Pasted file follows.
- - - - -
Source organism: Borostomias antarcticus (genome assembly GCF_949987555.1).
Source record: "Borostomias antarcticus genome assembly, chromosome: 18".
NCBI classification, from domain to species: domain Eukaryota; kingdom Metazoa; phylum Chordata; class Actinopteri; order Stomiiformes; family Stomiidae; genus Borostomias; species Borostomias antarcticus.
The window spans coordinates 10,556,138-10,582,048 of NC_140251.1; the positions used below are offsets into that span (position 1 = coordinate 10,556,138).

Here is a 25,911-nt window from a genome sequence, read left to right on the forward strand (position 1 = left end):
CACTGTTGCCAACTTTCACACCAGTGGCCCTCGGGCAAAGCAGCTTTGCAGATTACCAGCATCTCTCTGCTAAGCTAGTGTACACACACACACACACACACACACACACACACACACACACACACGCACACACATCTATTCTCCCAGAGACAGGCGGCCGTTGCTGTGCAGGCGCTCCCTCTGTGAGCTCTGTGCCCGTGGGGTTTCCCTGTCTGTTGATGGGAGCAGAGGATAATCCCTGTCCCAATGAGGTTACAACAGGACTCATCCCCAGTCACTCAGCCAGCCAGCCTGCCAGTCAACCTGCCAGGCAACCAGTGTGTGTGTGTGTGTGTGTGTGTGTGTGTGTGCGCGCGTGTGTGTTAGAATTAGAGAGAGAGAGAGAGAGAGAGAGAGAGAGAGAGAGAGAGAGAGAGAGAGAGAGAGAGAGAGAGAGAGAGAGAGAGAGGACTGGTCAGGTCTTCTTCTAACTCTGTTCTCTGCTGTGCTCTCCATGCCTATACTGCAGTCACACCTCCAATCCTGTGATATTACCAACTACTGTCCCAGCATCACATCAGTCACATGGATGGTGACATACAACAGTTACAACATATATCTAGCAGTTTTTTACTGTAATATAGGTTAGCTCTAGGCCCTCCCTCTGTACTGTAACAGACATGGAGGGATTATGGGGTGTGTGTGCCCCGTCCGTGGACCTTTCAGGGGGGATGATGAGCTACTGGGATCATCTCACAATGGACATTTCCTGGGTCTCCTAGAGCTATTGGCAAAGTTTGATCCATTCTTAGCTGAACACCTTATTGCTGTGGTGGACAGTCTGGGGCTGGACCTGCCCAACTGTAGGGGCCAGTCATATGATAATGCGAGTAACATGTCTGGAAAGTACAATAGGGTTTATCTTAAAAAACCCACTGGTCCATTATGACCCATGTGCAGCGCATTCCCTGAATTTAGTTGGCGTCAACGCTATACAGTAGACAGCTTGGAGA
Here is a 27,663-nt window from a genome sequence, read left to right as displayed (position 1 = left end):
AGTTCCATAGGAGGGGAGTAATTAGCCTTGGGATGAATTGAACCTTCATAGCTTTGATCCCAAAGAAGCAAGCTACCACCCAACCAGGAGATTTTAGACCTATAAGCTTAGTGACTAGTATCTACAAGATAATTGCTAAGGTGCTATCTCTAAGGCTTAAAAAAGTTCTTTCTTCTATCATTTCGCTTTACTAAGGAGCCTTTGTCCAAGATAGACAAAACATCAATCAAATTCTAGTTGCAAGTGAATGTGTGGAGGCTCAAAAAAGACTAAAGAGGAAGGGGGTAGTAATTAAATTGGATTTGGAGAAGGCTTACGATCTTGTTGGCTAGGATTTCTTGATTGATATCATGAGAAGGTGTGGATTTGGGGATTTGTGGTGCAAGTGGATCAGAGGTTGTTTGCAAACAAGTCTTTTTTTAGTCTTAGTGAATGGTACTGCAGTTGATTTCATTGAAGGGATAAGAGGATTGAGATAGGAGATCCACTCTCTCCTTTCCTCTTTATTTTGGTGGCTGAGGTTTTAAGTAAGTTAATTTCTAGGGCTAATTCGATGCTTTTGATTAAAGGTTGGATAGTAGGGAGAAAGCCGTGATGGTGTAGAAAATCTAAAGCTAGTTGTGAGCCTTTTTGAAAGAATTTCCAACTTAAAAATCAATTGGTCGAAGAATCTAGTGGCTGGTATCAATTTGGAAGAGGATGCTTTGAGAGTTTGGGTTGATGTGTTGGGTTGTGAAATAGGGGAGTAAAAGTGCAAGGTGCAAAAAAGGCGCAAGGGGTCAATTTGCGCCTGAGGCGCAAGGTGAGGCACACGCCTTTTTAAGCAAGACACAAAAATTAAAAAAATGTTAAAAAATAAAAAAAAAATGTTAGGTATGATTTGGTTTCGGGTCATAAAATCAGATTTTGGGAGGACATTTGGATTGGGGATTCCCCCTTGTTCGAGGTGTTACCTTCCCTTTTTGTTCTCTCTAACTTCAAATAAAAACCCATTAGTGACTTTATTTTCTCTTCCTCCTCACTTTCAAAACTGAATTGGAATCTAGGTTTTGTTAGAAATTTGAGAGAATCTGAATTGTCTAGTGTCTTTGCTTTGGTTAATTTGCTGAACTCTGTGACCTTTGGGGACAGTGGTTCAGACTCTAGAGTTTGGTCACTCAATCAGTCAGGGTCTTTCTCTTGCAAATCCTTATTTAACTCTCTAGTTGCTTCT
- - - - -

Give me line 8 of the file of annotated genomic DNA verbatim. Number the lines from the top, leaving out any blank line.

AGTTCCATAGGAGGGGAGTAATTAGCCTTGGGATGAATTGAACCTTCATAGCTTTGATCCCAAAGAAGCAAGCTACCACCCAACCAGGAGATTTTAGACCTATAAGCTTAGTGACTAGTATCTACAAGATAATTGCTAAGGTGCTATCTCTAAGGCTTAAAAAAGTTCTTTCTTCTATCATTTCGCTTTACTAAGGAGCCTTTGTCCAAGATAGACAAAACATCAATCAAATTCTAGTTGCAAGTGAATGTGTGGAGGCTCAAAAAAGACTAAAGAGGAAGGGGGTAGTAATTAAATTGGATTTGGAGAAGGCTTACGATCTTGTTGGCTAGGATTTCTTGATTGATATCATGAGAAGGTGTGGATTTGGGGATTTGTGGTGCAAGTGGATCAGAGGTTGTTTGCAAACAAGTCTTTTTTTAGTCTTAGTGAATGGTACTGCAGTTGATTTCATTGAAGGGATAAGAGGATTGAGATAGGAGATCCACTCTCTCCTTTCCTCTTTATTTTGGTGGCTGAGGTTTTAAGTAAGTTAATTTCTAGGGCTAATTCGATGCTTTTGATTAAAGGTTGGATAGTAGGGAGAAAGCCGTGATGGTGTAGAAAATCTAAAGCTAGTTGTGAGCCTTTTTGAAAGAATTTCCAACTTAAAAATCAATTGGTCGAAGAATCTAGTGGCTGGTATCAATTTGGAAGAGGATGCTTTGAGAGTTTGGGTTGATGTGTTGGGTTGTGAAATAGGGGAGTAAAAGTGCAAGGTGCAAAAAAGGCGCAAGGGGTCAATTTGCGCCTGAGGCGCAAGGTGAGGCACACGCCTTTTTAAGCAAGACACAAAAATTAAAAAAATGTTAAAAAATAAAAAAAAAATGTTAGGTATGATTTGGTTTCGGGTCATAAAATCAGATTTTGGGAGGACATTTGGATTGGGGATTCCCCCTTGTTCGAGGTGTTACCTTCCCTTTTTGTTCTCTCTAACTTCAAATAAAAACCCATTAGTGACTTTATTTTCTCTTCCTCCTCACTTTCAAAACTGAATTGGAATCTAGGTTTTGTTAGAAATTTGAGAGAATCTGAATTGTCTAGTGTCTTTGCTTTGGTTAATTTGCTGAACTCTGTGACCTTTGGGGACAGTGGTTCAGACTCTAGAGTTTGGTCACTCAATCAGTCAGGGTCTTTCTCTTGCAAATCCTTATTTAACTCTCTAGTTGCTTCT